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“Agent Carter” a step forward in gender representation

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There’s been a lot of talk about Marvel’s newest darling, “Agent Carter.” Some reviews have been good, while others not-so-good. Even with its limited release (it will air only eight episodes this winter) the show has already been the focus of fervent ratings analysis, skepticism, and comparison to its cousin “Agents of Shield” and glowing praise from all across the board. But amidst all the eye-narrowing about whether a female-led superhero show can succeed or not, “Agent Carter” has developed into a tightly plotted, entertaining addition to the comic book universe.

Set in 1946, following the events of “Captain America: The First Avenger,” the show follows Agent Peggy Carter (Hayley Atwell) as she continues with her life and career at the Strategic Scientific Reserve (SSR). Refreshingly, the show actively portrays the institutionalized sexism and misogyny that was (and still is) prevalent in our society during that time. Peggy, as the only woman working in an agency full of men, has been relegated to a veritable secretary, despite her commanding track record as a field agent. In the most recent episode, “The Iron Ceiling,” the lack of respect and outright sexism coworkers like Chief Dooley (Shea Whigham) and Agent Thompson (Chad Michael Murray) display towards her is seen slowly chipping away as she is finally given a field mission. Nevertheless, the show’s themes speak directly to the struggle Peggy faces as a woman in this society in conjunction with her struggle to follow in Steve Roger’s footsteps and becoming more or less a superhero.

The ratings issue is tricky, but an aspect that can either mean everything or nothing. Television networks rely on an outside company, Nielsen, to track viewing numbers and patterns (the system is inherently flawed, but that’s a discussion for a different day). In the case of “Agent Carter,” ratings have been slightly lower than expected. But the show is by no means a dud.Although the number of viewers has decreased slightly since the premiere (6.9 million from TV, 10 million including DVR watchers,) there is a very real issue in deriving qualitative value from any of those numbers. A lower 18-39 age demographic rating may  simply be a sign of the times, with a decreasing number of younger TV viewers using traditional broadcasts to watch their shows. The logistical reasons for lower ratings could be endless, and the focus on whether 1 million viewers higher or lower would have made the show either a success or failure is, to be quiet honest, ludicrous.

What actually makes “Agent Carter” a success so far, is its continual willingness to integrate the idea of a female “super” hero and the very real-world struggles she might face, with the heightened, fantastical world of the comic book genre. Of course you want people to watch it, if only to prove how effective and entertaining a story centered on a female hero can be. But this show isn’t ephemeral; it will exist past each premiere date, something that ratings (as they are only concerned with ad revenue) don’t take into account. Whether 20 million or 1 million people watch each Tuesday night, the show has already overcome the limitations of television bureaucracy simply by being made and existing as a staple in Marvel’s cinematic universe for years to come.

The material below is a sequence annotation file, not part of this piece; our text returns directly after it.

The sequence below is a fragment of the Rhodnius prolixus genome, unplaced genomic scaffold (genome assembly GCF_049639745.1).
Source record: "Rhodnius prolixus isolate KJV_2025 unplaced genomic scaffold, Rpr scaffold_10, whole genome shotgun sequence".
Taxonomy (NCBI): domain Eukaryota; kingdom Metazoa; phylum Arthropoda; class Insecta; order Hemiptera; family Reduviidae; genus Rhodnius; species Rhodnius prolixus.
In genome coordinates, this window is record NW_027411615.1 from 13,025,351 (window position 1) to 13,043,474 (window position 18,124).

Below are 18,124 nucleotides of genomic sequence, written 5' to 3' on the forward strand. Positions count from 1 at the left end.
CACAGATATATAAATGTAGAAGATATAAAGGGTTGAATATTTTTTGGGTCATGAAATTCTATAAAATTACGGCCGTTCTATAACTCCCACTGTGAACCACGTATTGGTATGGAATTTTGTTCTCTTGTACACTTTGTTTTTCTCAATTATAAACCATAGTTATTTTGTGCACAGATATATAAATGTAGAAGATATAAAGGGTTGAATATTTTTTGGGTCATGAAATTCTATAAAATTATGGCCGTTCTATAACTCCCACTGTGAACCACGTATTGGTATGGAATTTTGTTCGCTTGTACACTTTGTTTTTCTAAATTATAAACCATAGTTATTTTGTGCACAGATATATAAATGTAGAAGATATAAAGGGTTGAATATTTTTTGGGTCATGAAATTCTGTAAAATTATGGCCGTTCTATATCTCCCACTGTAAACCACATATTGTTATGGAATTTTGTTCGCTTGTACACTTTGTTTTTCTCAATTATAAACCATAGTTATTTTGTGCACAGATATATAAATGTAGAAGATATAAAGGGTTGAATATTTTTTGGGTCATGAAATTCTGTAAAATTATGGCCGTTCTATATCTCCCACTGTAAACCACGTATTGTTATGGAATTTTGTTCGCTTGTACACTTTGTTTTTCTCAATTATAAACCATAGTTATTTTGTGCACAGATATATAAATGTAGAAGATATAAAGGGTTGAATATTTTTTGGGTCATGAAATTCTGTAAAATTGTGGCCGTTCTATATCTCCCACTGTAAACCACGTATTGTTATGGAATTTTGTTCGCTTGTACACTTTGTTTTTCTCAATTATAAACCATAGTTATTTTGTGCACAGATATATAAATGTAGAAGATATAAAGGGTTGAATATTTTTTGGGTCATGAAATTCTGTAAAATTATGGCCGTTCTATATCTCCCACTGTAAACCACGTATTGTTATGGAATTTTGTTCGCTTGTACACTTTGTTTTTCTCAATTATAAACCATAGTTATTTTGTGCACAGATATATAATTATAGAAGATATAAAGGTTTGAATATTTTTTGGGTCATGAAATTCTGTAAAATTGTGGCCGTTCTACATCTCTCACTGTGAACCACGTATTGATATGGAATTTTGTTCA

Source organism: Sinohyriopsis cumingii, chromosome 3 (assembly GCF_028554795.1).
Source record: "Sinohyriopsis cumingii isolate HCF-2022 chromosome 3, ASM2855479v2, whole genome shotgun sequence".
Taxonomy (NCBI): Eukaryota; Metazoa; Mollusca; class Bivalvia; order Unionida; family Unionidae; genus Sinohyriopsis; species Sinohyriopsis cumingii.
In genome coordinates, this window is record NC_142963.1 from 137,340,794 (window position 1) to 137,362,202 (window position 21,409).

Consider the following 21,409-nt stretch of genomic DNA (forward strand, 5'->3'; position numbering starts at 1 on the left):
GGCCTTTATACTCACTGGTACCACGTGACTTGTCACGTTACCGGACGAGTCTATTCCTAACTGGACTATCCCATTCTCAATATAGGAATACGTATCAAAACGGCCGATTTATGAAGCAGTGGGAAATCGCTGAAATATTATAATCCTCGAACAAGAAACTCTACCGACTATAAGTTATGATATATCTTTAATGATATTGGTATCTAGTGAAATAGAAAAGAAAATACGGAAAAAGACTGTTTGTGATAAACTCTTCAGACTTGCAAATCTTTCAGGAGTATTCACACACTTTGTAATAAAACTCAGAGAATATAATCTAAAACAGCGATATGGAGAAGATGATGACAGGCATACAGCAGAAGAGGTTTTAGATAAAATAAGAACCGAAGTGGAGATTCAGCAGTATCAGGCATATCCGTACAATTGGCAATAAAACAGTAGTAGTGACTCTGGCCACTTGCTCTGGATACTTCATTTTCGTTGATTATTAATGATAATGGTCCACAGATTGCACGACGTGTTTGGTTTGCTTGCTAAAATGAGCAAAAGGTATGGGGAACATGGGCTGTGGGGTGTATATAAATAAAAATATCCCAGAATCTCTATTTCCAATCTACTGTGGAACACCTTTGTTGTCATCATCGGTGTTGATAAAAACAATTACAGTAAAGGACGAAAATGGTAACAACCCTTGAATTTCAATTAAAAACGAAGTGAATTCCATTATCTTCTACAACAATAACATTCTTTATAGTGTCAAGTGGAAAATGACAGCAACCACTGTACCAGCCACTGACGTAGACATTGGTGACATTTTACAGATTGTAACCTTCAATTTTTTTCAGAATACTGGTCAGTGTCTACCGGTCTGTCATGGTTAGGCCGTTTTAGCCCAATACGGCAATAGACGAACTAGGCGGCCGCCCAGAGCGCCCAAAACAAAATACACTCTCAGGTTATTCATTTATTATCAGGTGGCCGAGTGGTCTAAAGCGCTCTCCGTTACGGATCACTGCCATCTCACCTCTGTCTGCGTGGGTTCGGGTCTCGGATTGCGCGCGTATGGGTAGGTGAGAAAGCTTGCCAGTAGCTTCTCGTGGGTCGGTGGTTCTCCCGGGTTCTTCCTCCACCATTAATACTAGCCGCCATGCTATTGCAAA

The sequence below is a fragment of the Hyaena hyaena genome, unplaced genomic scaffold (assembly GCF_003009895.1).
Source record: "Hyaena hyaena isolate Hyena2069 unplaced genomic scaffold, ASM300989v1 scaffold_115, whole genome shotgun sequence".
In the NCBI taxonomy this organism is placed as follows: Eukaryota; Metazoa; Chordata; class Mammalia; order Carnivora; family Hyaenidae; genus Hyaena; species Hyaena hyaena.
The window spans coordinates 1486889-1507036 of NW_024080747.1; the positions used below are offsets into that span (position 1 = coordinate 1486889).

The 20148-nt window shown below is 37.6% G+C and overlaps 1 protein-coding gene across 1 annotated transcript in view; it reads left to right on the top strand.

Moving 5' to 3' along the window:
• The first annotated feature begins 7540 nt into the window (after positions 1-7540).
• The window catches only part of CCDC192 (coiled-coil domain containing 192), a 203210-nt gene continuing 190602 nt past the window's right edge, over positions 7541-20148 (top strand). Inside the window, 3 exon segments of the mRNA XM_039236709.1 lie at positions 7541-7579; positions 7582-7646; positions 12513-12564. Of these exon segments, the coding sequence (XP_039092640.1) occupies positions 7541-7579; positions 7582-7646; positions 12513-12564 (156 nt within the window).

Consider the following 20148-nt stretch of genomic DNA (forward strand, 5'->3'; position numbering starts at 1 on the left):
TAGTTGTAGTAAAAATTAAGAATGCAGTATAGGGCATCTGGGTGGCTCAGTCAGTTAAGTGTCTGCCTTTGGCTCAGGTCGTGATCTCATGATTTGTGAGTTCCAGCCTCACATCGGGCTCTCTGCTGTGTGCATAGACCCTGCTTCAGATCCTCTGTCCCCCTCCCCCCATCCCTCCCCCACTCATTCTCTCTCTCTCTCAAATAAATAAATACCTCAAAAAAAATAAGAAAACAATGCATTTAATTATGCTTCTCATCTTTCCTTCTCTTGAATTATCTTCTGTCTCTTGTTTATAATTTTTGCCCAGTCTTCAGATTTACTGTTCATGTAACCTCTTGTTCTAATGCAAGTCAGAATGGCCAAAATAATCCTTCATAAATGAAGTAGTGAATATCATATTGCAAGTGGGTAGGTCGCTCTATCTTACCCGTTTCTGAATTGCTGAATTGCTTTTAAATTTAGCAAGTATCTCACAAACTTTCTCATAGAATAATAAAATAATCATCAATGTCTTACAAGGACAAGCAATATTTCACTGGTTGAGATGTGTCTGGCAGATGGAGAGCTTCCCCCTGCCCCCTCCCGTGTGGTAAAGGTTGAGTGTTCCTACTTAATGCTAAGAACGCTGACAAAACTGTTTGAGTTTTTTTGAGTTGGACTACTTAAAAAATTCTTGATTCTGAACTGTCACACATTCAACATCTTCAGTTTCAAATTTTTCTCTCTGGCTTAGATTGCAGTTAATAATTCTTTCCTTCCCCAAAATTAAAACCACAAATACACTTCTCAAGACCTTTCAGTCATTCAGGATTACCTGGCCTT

Even though Peggy is taking a step forward for females in the visual media superhero world, and feels like a victory in many ways, there’s still a long way to go. Even with Peggy Carter, Carol Danvers (Captain Marvel) and Natasha Romanoff (Black Widow) gracing our screens, comic book movies are sorely lacking in representation of characters other than straight, white males. For all its progressive qualities, “Agent Carter” has a glaring hole in its cast for women of color and ignores, for the most part, the presence of racism during this time period.

There is a vocal and determined legion of fans who are demanding more representation in this genre and “Agent Carter” (and the “Captain Marvel” and “Black Panther” movies) are indications that they are being heard. Peggy isn’t a watered down “strong female character.” She is a leading character that is as vulnerable, distrustful, witty, caring, and totally badass (and not hyper-sexualized) as any male superhero, if not more so. But while “Agent Carter” might seem like a big step in the right direction, and it is, it doesn’t get us to the finish line. The inherent ideas of feminism are clearly present in “Agent Carter” but at its core feminism’s call for representation in the media is simply a call for more diverse, complex, and gender inclusive representation. As the industry and genre moves forward, there needs to be a focus on writing and producing stories that look at all the members of our society. This could mean following in the footsteps of other comics, for example, storylines about DC’s LGBTQ characters like Batwoman, Northstar, Scandal Savage and Pied Piper. It could also include stories about Ms. Marvel, Kamala Khan (a Muslim) portraying Loki as genderfluid, or it could mean coming up with new characters or new reboots. Either way,  “Agent Carter” has been a long-awaited addition to the TV and superhero media climate and hopefully it’s just the beginning.

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